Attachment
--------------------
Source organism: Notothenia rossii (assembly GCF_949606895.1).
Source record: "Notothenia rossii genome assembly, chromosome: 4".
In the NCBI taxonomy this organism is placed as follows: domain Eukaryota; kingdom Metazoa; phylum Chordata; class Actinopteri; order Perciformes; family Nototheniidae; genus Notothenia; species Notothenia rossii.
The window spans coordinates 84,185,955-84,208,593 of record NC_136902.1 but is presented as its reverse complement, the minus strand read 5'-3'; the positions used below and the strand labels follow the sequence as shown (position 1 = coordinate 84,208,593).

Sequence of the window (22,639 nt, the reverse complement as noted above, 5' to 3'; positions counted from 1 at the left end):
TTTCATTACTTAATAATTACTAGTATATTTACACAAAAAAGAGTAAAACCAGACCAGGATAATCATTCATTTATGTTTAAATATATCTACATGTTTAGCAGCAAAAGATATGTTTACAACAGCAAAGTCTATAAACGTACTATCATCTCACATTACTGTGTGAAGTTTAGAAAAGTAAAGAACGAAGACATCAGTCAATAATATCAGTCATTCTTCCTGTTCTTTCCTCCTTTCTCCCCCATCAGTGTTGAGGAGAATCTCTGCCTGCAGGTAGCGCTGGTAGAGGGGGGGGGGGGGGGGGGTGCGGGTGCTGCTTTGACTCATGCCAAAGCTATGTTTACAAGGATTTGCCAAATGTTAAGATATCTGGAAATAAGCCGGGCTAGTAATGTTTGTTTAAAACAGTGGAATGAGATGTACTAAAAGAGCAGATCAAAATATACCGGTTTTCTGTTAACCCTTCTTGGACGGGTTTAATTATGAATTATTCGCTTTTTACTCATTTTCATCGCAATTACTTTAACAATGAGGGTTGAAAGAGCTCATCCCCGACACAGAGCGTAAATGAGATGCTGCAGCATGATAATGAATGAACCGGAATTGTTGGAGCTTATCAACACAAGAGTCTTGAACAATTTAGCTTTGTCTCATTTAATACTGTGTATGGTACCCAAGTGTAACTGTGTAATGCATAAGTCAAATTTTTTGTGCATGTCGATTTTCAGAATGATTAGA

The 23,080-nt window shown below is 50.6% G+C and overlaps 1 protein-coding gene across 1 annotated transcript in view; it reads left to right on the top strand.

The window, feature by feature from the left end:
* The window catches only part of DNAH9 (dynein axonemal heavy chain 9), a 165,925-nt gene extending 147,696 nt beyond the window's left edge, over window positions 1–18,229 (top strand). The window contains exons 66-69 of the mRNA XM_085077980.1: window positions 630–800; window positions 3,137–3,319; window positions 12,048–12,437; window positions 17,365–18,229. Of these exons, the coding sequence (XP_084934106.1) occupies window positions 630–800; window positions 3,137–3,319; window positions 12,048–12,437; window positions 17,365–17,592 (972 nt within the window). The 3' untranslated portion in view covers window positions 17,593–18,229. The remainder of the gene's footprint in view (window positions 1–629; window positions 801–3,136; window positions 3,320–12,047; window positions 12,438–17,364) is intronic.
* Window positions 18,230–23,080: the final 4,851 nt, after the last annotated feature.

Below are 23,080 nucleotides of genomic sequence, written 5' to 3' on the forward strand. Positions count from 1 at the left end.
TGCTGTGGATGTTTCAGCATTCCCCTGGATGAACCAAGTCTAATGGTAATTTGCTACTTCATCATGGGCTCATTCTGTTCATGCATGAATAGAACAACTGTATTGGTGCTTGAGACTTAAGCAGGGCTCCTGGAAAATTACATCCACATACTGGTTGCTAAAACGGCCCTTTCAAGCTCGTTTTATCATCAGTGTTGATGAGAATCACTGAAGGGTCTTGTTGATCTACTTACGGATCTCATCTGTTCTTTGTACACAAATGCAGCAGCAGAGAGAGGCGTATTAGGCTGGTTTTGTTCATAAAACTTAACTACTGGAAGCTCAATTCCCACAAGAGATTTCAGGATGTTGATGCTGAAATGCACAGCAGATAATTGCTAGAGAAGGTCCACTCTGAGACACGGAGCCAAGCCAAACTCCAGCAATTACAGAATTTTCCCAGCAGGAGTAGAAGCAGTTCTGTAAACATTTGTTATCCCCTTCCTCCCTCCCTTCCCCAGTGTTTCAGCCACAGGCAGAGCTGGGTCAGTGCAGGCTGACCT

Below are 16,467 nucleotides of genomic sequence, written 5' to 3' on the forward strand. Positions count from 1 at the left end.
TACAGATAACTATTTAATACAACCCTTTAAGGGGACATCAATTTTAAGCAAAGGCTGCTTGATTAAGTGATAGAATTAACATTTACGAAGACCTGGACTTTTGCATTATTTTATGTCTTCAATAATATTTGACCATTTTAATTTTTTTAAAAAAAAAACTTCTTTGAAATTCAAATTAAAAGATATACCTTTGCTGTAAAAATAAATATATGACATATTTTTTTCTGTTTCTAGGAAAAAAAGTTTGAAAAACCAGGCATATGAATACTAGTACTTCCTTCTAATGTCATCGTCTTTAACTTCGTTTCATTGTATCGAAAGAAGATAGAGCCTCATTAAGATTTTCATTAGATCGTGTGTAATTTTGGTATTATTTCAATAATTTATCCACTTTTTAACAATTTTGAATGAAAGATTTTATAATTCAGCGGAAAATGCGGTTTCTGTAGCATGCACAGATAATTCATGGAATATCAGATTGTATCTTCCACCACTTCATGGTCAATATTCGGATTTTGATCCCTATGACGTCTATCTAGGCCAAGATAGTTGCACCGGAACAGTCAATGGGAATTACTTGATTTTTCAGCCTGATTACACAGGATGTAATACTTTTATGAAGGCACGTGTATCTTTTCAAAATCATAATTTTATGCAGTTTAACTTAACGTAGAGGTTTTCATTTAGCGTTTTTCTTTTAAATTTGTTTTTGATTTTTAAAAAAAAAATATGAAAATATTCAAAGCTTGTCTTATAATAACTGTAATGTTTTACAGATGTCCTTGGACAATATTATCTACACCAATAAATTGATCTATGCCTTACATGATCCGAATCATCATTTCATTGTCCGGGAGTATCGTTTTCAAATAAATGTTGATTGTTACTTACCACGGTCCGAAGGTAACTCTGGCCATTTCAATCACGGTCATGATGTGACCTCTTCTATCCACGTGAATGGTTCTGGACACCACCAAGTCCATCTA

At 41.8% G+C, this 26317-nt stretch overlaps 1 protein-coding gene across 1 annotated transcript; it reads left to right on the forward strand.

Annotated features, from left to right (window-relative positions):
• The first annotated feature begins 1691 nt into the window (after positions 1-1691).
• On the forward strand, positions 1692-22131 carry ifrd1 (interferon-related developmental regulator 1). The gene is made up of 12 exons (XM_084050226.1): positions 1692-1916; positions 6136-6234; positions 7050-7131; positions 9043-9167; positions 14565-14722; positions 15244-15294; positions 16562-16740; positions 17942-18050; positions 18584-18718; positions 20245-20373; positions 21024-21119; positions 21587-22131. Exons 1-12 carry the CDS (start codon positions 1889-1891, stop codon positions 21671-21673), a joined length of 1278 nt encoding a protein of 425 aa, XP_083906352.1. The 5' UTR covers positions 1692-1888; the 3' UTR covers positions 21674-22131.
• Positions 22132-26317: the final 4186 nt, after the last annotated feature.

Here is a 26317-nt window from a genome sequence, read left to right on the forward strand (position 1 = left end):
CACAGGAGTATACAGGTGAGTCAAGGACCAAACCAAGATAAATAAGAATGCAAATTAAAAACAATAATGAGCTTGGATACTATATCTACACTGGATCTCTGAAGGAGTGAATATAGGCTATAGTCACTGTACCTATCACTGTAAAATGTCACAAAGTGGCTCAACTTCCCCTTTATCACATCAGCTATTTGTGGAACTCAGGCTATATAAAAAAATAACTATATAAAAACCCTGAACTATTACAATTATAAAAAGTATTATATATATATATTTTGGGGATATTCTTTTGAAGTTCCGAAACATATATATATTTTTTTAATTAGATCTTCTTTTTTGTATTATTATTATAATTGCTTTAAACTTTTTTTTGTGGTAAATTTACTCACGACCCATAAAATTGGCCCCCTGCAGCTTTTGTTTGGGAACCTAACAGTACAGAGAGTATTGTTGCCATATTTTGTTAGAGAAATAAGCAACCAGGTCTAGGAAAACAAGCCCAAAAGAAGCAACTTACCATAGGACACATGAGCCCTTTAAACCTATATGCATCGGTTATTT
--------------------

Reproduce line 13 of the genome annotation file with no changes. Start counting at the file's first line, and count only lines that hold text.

Below are 16,467 nucleotides of genomic sequence, written 5' to 3' on the forward strand. Positions count from 1 at the left end.